Visa (NYSE:V) reported second quarter earnings on the 20th aftermarket; it beat across the board. It reported an EPS of 0.86 cents, beating EPS expectations of 0.79 cents. It also beat on revenue, reporting $4.48 billion dollars with an expectation of $4.295 billion for this quarter. Second quarter revenue grew a very impressive 23 percent year over year. The total amount of transactions which were processed this quarter also surged 42 percent, almost increasing by half. We also saw the total volume of payments which were processed by V increase by 37 percent rising to $1.7 trillion in second quarter. Cross-border volume increased by over 132 percent! Data processing revenues rose 25 percent, company service revenues increased 17 percent, and international transactions increased 41 percent. A dividend of 0.165 cents a share (0.72 percent yield) was also announced recently applicable to shareholders of record on Friday May 19th. This will be paid out on Tuesday, June 6th.

In my opinion, V still has more room to run. It reported extremely strong numbers this quarter, and growth trends seem to heavily be in favor of V. The acquisition of Visa Europe also provides V with more European exposure and strengthens its long-term outlook. Cross-border transactions should also increase and lead to accelerated volume and growth. This is due to the weakening of the British Pound, along with the Euro due to Brexit and other geopolitical problems.

V beat on nearly every metric possible across the board; shares were up around 2 percent aftermarket when the quarter report was announced. Expenses were high because of the purchase of Visa Europe last year. The purchase had a costly price tag of over $20 billion. But this temporary pain, in my opinion, is worth the long-term gain as V entrenches itself and expands more into Europe. Visa Europe is one of the reasons for double-digit revenue growth. The temporary expenses which come with it should not be a worry to shareholders at all. Visa Europe provided nearly one-fifth of the volume of total payments. In the long run, Visa Europe ensures a steady new stream of revenue along with an already well-established foothold in Europe.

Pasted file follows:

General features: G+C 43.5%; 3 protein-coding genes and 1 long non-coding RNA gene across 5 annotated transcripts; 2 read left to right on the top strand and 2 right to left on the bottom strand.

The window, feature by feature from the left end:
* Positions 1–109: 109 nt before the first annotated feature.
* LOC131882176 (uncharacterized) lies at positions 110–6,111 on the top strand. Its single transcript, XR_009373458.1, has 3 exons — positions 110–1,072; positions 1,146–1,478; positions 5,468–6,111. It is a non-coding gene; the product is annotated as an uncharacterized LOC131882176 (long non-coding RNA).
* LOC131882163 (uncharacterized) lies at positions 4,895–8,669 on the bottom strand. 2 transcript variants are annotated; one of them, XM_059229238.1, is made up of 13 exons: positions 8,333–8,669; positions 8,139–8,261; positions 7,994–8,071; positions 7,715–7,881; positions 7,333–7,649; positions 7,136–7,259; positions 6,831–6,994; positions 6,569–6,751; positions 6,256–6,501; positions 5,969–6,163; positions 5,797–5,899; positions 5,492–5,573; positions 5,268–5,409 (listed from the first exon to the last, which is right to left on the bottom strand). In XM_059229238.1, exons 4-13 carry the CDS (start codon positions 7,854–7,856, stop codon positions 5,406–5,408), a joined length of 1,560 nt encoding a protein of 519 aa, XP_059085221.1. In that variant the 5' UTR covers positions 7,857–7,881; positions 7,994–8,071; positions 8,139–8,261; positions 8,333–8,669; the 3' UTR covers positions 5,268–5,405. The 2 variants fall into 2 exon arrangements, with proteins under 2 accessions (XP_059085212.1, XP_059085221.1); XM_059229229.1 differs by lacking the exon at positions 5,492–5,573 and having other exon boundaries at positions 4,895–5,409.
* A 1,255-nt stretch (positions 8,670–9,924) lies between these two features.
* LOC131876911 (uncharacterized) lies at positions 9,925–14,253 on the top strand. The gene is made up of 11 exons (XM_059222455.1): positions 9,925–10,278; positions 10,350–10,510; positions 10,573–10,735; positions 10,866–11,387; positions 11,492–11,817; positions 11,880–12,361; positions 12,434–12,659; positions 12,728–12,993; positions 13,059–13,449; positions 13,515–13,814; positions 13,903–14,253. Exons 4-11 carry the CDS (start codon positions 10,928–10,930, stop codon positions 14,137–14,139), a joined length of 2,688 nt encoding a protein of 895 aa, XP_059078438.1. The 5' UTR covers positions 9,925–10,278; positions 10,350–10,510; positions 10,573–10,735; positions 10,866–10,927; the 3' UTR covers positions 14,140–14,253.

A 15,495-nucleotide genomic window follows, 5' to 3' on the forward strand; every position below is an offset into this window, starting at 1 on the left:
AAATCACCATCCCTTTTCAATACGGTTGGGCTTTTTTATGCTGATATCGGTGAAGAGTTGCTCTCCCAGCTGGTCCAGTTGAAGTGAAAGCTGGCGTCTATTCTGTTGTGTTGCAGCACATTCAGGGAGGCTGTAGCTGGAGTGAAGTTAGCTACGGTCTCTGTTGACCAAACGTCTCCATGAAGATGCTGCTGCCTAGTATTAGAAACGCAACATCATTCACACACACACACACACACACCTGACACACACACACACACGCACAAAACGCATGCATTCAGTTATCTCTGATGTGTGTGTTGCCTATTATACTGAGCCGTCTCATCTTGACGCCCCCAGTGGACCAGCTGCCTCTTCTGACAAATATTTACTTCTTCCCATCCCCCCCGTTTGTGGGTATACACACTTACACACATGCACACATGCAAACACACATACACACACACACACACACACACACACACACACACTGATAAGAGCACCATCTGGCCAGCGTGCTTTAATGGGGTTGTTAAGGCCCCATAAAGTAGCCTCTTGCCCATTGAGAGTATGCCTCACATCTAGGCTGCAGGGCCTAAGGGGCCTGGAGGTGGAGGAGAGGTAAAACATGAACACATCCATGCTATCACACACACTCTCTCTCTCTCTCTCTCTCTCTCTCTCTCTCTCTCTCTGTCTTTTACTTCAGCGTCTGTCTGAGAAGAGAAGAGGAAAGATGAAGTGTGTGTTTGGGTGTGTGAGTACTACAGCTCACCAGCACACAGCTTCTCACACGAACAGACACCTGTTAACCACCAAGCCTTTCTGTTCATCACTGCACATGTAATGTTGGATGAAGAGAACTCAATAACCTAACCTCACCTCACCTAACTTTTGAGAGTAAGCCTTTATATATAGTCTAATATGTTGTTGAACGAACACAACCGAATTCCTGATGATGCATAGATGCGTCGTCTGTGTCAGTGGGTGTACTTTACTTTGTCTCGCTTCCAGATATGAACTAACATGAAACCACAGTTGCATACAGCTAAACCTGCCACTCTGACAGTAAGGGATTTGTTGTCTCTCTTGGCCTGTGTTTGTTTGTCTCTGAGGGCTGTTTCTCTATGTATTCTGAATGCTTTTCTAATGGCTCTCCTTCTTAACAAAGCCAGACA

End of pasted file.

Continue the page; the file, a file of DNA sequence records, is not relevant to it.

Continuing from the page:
V also has a very impressive return on equity clocking in at 20 percent. In addition to this, it pays out a healthy 0.72 percent dividend to shareholders. There was also a $5 billion buyback of shares, which was announced this quarter. So far in 2017, Visa is already up over 15 percent. Needless to say, Visa has been very giving and generous to its investors.

V data by YCharts

Economic trends also happen to be in Visa’s favor. The economy for the US in 2017 has seen healthy growth with low unemployment, higher incomes, and high consumer sentiment. This is good news for Visa, a payments processor which benefits from more consumer spending. US consumer spending is expected to rise through 2017. The first three months have already seen a rise in incomes and spending. Data from the Federal Reserve from earlier this year has also shown that the US has now accumulated over a trillion dollars in credit card debt. These economic trends all point towards the same thing; more consumer spending, which will ultimately help increase the amount of revenue V generates.

Americans owe $1 trillion on their credit cards

Data Source: Consumer credit data from Federal Reserve

Chart Source

I also predict that cross-border transactions will continue to grow significantly in the next few quarters as Brexit and other geopolitical wild cards cause the British Pound to continue to weaken. This will cause more transactions across the border as parts of businesses based in Britain relocate to other European countries to reduce expenses. If France also votes either far left or far right in its next election and decides to leave the European Union, you can probably expect cross-border transactions to increase even more as the value of the Euro collapses.

V is led by a very experienced management team and is a strong company financially. It has a history of rewarding its shareholders with high ROE percentages and share buyback programs, along with consistently issued dividends. Its acquisition of Visa Europe will pay for itself and strengthen its position in Europe. Macro conditions are also very bullish for the future of V. It beat analyst expectations this quarter and has consistently beat the past 11 quarters with one miss. Its successful track record, along with bullish economic conditions and the purchasing of Visa Europe, makes the future for V very bright.

Disclosure: I/we have no positions in any stocks mentioned, but may initiate a long position in V over the next 72 hours.

I wrote this article myself, and it expresses my own opinions. I am not receiving compensation for it (other than from Seeking Alpha). I have no business relationship with any company whose stock is mentioned in this article.



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